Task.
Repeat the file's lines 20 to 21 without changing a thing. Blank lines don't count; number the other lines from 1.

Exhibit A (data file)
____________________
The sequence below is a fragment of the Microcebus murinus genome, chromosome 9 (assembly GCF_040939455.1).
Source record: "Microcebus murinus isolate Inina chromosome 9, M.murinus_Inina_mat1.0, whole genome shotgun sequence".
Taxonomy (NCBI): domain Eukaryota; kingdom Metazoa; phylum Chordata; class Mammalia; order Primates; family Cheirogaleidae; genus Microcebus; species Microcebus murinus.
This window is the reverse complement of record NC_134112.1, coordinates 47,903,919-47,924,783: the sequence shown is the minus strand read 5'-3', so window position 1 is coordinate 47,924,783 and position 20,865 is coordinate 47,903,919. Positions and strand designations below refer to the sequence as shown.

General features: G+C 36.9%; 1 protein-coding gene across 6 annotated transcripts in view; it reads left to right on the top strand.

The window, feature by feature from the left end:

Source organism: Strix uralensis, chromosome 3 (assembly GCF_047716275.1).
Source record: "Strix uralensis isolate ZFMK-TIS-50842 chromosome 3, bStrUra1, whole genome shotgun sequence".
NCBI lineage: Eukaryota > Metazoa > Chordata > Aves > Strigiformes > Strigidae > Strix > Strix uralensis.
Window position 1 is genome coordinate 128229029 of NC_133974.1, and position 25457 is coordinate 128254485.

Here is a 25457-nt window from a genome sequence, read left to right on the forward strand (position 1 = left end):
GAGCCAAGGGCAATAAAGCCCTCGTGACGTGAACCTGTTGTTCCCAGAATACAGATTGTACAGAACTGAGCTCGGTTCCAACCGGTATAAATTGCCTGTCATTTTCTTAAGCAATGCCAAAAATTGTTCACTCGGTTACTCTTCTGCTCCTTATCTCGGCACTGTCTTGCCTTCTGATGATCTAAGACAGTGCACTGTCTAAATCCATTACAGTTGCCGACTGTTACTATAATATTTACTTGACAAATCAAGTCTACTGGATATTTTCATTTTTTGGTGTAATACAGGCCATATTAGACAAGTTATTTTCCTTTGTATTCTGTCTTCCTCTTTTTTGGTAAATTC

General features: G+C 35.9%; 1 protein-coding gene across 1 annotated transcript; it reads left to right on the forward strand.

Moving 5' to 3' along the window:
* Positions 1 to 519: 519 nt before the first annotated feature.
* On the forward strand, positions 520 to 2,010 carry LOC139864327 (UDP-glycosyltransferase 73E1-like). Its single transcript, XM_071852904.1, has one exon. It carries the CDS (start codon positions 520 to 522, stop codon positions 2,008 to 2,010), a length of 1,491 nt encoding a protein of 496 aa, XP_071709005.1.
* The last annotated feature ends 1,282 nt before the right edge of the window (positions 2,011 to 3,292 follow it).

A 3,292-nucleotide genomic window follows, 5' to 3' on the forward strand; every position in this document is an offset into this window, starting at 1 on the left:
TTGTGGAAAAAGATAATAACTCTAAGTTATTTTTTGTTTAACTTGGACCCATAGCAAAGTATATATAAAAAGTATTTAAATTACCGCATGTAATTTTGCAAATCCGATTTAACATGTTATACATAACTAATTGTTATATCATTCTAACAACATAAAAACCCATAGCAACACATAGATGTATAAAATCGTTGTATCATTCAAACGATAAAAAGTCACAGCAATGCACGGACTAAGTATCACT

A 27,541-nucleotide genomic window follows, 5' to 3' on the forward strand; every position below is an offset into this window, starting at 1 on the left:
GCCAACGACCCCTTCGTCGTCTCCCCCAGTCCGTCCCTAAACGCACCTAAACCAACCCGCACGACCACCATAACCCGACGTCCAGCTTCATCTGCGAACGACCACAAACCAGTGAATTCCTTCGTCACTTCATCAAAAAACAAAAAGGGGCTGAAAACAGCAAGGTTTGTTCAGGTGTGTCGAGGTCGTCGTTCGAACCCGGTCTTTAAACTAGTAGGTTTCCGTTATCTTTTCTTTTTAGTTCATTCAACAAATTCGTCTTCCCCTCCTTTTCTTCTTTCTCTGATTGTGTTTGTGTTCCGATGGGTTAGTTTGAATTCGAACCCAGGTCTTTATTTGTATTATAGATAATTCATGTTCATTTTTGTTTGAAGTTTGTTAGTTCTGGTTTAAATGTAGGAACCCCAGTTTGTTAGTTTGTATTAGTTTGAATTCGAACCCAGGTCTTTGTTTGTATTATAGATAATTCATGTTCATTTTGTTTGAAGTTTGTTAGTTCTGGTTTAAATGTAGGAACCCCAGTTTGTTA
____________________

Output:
A 27,541-nucleotide genomic window follows, 5' to 3' on the forward strand; every position below is an offset into this window, starting at 1 on the left:
GCCAACGACCCCTTCGTCGTCTCCCCCAGTCCGTCCCTAAACGCACCTAAACCAACCCGCACGACCACCATAACCCGACGTCCAGCTTCATCTGCGAACGACCACAAACCAGTGAATTCCTTCGTCACTTCATCAAAAAACAAAAAGGGGCTGAAAACAGCAAGGTTTGTTCAGGTGTGTCGAGGTCGTCGTTCGAACCCGGTCTTTAAACTAGTAGGTTTCCGTTATCTTTTCTTTTTAGTTCATTCAACAAATTCGTCTTCCCCTCCTTTTCTTCTTTCTCTGATTGTGTTTGTGTTCCGATGGGTTAGTTTGAATTCGAACCCAGGTCTTTATTTGTATTATAGATAATTCATGTTCATTTTTGTTTGAAGTTTGTTAGTTCTGGTTTAAATGTAGGAACCCCAGTTTGTTAGTTTGTATTAGTTTGAATTCGAACCCAGGTCTTTGTTTGTATTATAGATAATTCATGTTCATTTTGTTTGAAGTTTGTTAGTTCTGGTTTAAATGTAGGAACCCCAGTTTGTTA